You might think that this piece is “contradictory” to my last one, titled “The middle path” (21 March), but it’s actually a continuation of the same concept.
Too many of us tend to be content with where we have reached in life and stop pushing ourselves to improve. I have no problems with this philosophy, and follow it a bit myself too. But I also know that if you follow this philosophy, you tend to plateau—even if there is an improvement, it is drastically slow. To be able to keep your body active, one set routine over a prolonged period is just not enough. Arthur Newton, a legendary long-distance runner, felt very strongly about this: “You never stay put at any stage; either you advance or slip back.”
Step it up: (left) Try and increase the duration of cardiovascular activity by 10%; and in strength-training, increase weights by 5%.
I believe this is relevant to everything in life, but for this column I’ll stick to physical activity and exercise—and I am not talking about trying to win medals. Humans were programmed to be physically active beings, not sedentary slobs.
Also read | Rajat Chauhan’s earlier columns
If you start walking, you will find that during the first few days even a 10-minute walk will make you breathless. But soon enough, you’ll be able to walk 30 minutes without a problem. This will only be possible because you’ve pushed yourself a little when you felt you could. If you had stayed with the 10-minute walk at the same speed for the rest of your life, you would have improved health-wise, but only just.
To get the best benefit from any cardiovascular activity, whether it be walking, running, cycling or swimming, you need to first attempt to increase duration by 10%. Once you become comfortable over time, you should gradually start increasing the intensity of these activities, more than the distance. The simple rule being, if an activity has become very comfortable and you can speak in full sentences during it, you haven’t put in enough effort. You need to start pushing your comfort zone.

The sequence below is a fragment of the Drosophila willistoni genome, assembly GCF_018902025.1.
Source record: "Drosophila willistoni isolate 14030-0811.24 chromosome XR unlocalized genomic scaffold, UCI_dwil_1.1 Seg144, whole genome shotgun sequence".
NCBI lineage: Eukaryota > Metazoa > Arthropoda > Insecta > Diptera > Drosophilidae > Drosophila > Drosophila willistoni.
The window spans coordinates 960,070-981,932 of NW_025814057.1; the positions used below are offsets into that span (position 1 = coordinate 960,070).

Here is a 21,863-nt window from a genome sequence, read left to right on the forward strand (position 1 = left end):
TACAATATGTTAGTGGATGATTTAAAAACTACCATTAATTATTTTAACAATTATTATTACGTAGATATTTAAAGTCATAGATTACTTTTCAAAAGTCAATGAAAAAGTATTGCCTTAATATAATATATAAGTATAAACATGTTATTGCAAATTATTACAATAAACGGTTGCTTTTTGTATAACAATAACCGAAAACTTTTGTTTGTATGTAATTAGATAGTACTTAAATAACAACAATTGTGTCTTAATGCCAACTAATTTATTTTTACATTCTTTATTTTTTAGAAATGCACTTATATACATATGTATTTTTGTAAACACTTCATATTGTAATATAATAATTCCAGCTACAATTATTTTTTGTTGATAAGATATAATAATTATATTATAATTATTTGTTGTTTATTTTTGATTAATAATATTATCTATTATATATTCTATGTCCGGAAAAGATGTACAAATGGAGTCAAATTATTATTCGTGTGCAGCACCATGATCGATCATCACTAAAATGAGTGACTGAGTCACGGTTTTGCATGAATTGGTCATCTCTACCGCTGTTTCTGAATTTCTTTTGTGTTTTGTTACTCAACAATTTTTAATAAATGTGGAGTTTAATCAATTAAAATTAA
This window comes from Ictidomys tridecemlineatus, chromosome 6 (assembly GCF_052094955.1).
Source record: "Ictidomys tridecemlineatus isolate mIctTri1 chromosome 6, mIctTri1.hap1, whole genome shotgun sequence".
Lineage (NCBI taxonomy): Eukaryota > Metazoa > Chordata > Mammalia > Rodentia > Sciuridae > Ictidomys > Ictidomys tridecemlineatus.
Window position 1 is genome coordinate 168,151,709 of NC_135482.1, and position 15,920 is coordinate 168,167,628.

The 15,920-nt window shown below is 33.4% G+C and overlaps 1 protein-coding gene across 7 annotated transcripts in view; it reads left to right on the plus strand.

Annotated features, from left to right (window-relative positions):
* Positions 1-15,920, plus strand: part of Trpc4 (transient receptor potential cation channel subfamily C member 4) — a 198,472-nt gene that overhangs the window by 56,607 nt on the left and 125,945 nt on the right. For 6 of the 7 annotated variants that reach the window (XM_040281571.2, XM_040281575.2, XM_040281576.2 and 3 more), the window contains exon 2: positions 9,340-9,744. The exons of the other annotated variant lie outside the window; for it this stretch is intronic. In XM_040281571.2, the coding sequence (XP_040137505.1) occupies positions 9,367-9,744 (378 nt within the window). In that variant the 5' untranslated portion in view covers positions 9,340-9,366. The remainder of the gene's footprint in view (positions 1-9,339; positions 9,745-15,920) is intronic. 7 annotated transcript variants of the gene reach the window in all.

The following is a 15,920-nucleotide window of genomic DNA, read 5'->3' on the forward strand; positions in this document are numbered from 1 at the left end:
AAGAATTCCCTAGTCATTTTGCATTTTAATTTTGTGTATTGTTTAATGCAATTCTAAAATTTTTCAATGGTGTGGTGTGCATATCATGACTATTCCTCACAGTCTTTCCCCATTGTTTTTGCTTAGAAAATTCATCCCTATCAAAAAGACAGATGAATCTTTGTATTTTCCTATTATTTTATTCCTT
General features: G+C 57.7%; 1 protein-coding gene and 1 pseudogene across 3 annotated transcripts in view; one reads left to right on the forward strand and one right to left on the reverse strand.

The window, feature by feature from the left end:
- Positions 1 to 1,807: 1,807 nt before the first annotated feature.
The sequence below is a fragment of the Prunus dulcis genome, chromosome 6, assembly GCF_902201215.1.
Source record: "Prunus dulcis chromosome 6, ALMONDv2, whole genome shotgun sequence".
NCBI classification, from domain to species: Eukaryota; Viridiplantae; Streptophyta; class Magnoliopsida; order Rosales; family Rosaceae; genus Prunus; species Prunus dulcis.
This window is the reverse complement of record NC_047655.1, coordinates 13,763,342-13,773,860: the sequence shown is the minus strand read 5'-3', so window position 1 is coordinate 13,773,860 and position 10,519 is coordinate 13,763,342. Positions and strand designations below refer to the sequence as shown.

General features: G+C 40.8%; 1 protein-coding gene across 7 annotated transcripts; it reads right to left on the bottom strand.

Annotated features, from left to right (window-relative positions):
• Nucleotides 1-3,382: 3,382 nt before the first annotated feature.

It’s the same with strength training. I regularly get clients who’ve been doing the same weights at the same intensity for a decade and then wonder why they are not in great shape and their stamina is not showing marked improvement. Start to train at a comfortable weight where your technique is correct; for this, you need a trainer who knows what he’s looking at. Once you get the technique right (slow and steady) and are comfortable with the movements, over the next four-five sessions you need to start looking at increasing the weight. If you are able to do more than 15 repetitions of an exercise, increase the weight by 5% during the next session. If during that session you aren’t even able to do six repetitions, the weight is too heavy—go back to the weight you were using earlier. This simple approach will help you get stronger and fitter without injuring you.
There are no set rules on how often you should increase the duration and intensity of your workout; it will vary from person to person.
The million-dollar question is, how much should one push oneself without getting hurt? There’s no rocket science involved here. It’s important to remember that “one size fits all” doesn’t apply. However, a clear indicator that you need to change your routine is when you get comfortable with the distances or the workout. You should gradually start increasing the intensity while doing these activities.
The take-home message—learn to listen to your body.
Rajat Chauhan is a practitioner of sports and exercise medicine and musculoskeletal medicine, and CEO of Back 2 Fitness.
Write to Rajat at email@example.com